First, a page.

We stumbled through each of the short little beats that begin the scene, adding Orsino, Viola, Antonio, and the zannis to the mix. One by one, we felt our way through each little section of dialogue before moving to the next one or putting them all together. This sort of focus on a thirty-second (or ten-second) piece of the script can be frustrating sometimes, but it allows for a lot of repetitions in a short time, and that allows for a lot of creativity. In particular, our Orsino had fun feeling her way into the scene. When we started, she was wrestling with what the words meant and whom they were addressed to, but within a few minutes, she was totally clear on all of that and free to move dynamically in reaction to the other characters.

Fabian dove into her role, too, working with Coffey’s Feste as a hilarious duo. They chased each other and set each other up for physical comedy. Coffey would look at the “gold coin” deposited in her hand, and Fabian’s eyes would grow big and she would point at the imaginary money. It was great! And in reaction, our Orsino was able to be more frustrated with them, which gave purpose to her performance.

The real stroke of genius, though, came with Antonio’s entrance. We decided to try it with the zanni “officers” walking Antonio down through the house and onto the stage, which resulted in a really nice tableau at the end, using the levels of the stage and leaving half the space open for the next big entrance (well, except for Fabian, who lounged on the fountain set-piece pretending to eat popcorn). The trouble was that the path to that setup hadn’t made a lot of sense. Why was Antonio standing there? Why had the zannis stopped? Why was everyone tripping over everyone else? It was awkward at best.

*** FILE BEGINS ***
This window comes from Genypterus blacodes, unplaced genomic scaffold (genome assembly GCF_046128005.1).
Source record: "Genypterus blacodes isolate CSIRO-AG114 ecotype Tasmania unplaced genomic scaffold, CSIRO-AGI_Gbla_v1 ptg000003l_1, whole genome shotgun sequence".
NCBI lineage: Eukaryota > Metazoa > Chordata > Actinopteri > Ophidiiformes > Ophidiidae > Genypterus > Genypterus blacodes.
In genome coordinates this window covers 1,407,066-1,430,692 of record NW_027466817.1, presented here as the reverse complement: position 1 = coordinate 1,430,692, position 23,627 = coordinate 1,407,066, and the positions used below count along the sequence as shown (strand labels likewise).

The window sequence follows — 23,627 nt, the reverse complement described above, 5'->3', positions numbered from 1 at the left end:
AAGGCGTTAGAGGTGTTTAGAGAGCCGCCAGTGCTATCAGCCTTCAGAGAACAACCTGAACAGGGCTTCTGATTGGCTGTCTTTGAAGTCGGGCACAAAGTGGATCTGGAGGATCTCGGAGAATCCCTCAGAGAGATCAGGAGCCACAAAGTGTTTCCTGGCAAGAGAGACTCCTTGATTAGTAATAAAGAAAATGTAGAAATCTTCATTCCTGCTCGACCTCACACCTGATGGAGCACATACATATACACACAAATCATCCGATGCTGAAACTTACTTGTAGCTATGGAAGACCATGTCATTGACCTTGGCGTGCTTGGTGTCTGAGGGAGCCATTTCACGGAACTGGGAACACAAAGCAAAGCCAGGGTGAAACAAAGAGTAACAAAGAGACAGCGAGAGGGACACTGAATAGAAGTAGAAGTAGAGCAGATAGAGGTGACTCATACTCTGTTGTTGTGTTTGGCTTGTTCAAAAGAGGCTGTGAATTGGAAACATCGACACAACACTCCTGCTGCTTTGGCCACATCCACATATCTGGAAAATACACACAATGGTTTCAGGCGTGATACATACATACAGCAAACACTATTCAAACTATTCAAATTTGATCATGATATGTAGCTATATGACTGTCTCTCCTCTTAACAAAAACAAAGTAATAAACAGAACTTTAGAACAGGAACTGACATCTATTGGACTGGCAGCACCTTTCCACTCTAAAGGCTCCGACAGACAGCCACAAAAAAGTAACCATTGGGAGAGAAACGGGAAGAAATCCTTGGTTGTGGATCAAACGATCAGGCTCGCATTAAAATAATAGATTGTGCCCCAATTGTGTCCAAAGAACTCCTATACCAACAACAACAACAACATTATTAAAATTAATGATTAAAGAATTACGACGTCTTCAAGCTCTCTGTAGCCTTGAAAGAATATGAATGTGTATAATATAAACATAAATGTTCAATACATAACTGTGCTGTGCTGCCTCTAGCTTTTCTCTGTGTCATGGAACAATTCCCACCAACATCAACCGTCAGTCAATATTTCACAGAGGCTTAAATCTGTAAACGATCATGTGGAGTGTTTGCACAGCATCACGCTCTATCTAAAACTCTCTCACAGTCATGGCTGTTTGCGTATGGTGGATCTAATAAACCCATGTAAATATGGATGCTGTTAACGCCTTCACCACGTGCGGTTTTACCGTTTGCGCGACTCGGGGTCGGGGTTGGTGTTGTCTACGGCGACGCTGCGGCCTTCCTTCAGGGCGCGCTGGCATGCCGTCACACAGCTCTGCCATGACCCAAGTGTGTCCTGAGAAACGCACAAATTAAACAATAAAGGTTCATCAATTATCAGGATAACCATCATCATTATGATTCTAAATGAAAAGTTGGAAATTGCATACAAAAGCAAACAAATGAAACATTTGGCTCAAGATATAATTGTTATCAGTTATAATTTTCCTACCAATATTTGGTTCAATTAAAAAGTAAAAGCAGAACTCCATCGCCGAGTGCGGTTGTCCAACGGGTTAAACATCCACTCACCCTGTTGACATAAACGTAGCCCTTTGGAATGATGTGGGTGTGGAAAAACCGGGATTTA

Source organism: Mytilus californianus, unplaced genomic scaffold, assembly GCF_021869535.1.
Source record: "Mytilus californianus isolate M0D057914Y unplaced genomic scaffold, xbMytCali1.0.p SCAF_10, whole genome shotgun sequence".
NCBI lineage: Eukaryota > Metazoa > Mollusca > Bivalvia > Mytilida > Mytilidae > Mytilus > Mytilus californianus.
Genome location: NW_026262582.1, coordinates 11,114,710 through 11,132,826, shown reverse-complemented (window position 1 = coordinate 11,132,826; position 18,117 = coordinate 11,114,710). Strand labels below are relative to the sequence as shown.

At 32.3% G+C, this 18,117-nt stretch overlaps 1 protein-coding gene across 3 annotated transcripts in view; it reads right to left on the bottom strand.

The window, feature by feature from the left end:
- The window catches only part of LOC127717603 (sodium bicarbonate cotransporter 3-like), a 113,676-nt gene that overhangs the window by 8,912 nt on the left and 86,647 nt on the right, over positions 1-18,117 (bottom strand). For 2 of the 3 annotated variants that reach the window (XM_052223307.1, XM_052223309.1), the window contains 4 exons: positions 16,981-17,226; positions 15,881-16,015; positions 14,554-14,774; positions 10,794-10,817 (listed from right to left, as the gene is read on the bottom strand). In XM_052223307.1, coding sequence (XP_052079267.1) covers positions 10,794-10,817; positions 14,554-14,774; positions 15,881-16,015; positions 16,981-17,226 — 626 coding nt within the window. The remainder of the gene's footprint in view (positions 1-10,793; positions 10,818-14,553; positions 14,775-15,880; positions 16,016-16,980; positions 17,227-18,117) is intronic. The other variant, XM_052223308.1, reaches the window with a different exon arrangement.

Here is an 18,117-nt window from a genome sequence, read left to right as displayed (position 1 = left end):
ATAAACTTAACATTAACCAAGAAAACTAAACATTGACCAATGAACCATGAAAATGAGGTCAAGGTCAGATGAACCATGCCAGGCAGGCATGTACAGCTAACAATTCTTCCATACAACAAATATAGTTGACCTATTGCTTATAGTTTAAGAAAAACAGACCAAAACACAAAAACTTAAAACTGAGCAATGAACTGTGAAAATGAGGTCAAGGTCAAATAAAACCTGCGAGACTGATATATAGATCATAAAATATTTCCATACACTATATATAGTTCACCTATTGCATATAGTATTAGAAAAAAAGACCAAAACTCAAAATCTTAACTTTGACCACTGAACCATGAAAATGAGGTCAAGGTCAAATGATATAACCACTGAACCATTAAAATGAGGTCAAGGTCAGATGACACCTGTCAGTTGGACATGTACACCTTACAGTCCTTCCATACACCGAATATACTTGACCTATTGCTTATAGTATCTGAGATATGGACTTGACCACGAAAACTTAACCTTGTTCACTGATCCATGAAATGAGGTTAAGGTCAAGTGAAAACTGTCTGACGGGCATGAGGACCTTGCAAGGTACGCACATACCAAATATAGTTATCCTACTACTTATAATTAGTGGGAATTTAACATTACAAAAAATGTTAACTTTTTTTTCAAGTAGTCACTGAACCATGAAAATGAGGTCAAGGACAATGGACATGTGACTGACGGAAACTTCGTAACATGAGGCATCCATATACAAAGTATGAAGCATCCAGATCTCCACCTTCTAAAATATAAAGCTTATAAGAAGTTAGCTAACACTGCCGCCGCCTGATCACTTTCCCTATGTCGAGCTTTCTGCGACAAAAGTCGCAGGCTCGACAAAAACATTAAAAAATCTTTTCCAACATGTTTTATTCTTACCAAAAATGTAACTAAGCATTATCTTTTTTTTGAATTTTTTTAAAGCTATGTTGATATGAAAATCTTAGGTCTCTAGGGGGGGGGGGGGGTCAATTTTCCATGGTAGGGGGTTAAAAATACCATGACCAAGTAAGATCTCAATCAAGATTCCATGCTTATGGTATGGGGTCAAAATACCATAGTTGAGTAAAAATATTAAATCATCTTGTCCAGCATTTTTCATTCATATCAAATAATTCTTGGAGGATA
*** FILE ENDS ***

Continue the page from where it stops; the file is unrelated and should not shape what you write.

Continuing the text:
“How are we going to get Antonio onstage?” I asked, not really having any idea myself.

Instantly, one of the women had an idea. “He makes a break for Orsino, of course!”

“Because he’s not a crook!” shouted another.

“And he sees Orsino, and he needs to beg him to understand his position,” added a third.

One of them jumped up on stage to walk our Antonio through the blocking, which looked even better than it had in my head--it solved all of our logistical and blocking problems while also staying true to the characters and their motivations. In fact, it added tension and urgency to the scene! If Antonio’s lines are delivered after breaking free from his guards and falling prostrate before the man who holds his fate in his hands (instead of just standing between two guards), Antonio’s plight becomes clearer and more intense, and the other actors will have more to work with--how to react? What does their character think of this outburst? It was masterful.

“How did that feel?” I asked after we put it all together.

“You should feel great!” shouted a woman from the audience.

“Oh, man! I can’t believe we’re out of time!” said one member. Indeed, it was 8:15, and we had to hurry! We put up the ring and hustled out after a very productive day.